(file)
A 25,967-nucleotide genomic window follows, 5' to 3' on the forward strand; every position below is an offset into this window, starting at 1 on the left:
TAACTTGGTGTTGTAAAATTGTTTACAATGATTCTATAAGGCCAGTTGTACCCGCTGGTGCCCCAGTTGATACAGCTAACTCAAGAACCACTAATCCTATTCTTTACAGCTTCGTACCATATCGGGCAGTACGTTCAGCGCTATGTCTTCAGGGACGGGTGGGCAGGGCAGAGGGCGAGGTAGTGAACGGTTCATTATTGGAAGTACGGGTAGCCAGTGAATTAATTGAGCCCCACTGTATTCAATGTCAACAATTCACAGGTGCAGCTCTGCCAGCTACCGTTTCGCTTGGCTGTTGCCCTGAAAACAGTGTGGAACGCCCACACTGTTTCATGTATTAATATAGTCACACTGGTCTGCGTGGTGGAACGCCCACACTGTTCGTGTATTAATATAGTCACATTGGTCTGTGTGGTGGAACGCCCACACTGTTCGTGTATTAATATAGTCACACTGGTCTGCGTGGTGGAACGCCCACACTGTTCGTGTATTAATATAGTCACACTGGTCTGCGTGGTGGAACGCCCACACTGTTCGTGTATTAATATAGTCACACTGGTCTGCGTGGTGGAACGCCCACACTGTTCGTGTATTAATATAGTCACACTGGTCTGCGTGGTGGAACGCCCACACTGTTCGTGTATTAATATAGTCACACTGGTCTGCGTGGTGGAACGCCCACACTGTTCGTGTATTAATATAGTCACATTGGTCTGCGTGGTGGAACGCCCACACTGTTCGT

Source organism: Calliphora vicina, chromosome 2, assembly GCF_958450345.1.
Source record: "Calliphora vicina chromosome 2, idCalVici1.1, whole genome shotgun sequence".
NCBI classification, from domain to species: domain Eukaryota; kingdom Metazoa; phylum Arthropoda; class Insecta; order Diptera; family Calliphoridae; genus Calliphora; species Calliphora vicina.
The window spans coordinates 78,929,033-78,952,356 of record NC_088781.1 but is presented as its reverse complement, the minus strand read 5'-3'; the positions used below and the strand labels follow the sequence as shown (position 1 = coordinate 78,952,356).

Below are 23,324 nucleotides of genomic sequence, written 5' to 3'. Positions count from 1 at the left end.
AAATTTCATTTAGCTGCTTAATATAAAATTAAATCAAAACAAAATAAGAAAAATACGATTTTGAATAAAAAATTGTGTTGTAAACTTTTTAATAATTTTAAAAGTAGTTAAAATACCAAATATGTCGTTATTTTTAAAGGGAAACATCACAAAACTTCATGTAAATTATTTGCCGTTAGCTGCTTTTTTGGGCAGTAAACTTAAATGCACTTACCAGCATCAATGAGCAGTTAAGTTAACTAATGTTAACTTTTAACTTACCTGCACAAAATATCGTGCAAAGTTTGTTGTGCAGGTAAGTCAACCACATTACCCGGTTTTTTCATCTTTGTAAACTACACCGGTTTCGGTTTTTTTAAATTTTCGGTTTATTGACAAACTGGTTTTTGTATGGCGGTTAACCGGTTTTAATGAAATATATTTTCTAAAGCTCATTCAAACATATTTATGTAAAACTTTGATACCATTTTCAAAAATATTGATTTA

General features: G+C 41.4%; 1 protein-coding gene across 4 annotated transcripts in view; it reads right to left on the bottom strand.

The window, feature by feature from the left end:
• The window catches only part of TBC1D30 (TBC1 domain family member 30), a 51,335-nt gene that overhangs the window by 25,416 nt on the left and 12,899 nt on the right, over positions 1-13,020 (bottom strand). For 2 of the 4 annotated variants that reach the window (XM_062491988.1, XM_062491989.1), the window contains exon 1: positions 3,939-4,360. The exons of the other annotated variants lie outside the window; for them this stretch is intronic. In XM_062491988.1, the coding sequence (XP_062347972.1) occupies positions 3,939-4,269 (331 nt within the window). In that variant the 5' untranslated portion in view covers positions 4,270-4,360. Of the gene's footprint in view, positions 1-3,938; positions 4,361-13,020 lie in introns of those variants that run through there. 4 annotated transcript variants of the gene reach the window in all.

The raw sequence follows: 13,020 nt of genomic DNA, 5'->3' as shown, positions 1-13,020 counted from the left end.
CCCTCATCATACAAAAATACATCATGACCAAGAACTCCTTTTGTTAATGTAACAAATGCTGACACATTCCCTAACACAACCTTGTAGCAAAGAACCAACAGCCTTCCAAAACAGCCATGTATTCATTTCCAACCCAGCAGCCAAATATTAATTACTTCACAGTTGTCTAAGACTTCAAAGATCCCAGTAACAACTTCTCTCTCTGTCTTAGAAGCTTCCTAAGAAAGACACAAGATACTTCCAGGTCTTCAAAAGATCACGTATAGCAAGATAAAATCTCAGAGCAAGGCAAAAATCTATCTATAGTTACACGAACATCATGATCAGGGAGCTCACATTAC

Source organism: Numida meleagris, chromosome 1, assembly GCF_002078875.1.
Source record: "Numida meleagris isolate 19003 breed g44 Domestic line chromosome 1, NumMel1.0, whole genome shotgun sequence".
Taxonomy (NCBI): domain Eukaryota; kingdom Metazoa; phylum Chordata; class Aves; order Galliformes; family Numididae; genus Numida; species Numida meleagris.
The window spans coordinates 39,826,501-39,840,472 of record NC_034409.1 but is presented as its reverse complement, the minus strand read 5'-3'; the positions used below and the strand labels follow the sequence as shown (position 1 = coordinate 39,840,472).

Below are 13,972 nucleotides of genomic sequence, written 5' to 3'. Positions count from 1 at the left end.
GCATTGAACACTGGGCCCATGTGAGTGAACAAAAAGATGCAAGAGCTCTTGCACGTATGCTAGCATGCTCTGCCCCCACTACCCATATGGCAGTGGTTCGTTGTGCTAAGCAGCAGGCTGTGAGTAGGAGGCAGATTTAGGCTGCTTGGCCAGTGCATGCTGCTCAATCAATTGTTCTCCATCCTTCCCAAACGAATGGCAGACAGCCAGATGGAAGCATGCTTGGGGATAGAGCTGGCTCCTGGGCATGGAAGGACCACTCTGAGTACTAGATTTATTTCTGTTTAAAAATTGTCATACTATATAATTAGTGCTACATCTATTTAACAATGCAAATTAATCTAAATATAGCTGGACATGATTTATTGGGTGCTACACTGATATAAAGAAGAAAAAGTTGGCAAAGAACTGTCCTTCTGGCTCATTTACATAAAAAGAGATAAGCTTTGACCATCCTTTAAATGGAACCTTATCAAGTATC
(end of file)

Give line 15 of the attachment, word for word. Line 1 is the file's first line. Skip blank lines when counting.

Source record: "Numida meleagris isolate 19003 breed g44 Domestic line chromosome 1, NumMel1.0, whole genome shotgun sequence".